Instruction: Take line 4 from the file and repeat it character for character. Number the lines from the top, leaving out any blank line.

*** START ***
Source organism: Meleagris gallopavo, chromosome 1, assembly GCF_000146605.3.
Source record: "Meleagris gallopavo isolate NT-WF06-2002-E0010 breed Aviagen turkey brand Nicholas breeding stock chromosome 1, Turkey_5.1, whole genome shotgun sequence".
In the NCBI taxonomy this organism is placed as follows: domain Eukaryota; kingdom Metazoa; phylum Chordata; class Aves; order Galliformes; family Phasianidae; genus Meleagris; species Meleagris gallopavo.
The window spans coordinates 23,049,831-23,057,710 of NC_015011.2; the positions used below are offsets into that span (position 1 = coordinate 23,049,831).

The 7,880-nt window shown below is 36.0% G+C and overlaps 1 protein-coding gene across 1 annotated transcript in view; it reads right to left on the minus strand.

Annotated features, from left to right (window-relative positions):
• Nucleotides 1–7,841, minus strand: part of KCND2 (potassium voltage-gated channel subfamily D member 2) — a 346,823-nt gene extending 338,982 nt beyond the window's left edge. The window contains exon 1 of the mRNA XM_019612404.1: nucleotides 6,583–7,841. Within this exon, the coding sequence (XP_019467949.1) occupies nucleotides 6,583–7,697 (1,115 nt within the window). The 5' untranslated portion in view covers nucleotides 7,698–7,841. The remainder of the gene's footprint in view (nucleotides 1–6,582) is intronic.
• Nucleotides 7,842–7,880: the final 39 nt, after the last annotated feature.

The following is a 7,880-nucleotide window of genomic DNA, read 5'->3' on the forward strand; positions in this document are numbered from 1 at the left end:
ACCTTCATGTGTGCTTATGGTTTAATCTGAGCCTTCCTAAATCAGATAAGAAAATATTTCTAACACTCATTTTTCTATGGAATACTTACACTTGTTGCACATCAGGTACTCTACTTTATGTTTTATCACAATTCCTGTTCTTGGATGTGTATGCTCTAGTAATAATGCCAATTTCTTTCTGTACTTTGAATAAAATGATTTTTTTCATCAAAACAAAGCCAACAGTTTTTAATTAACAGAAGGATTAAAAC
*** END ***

The window spans coordinates 23,049,831-23,057,710 of NC_015011.2; the positions used below are offsets into that span (position 1 = coordinate 23,049,831).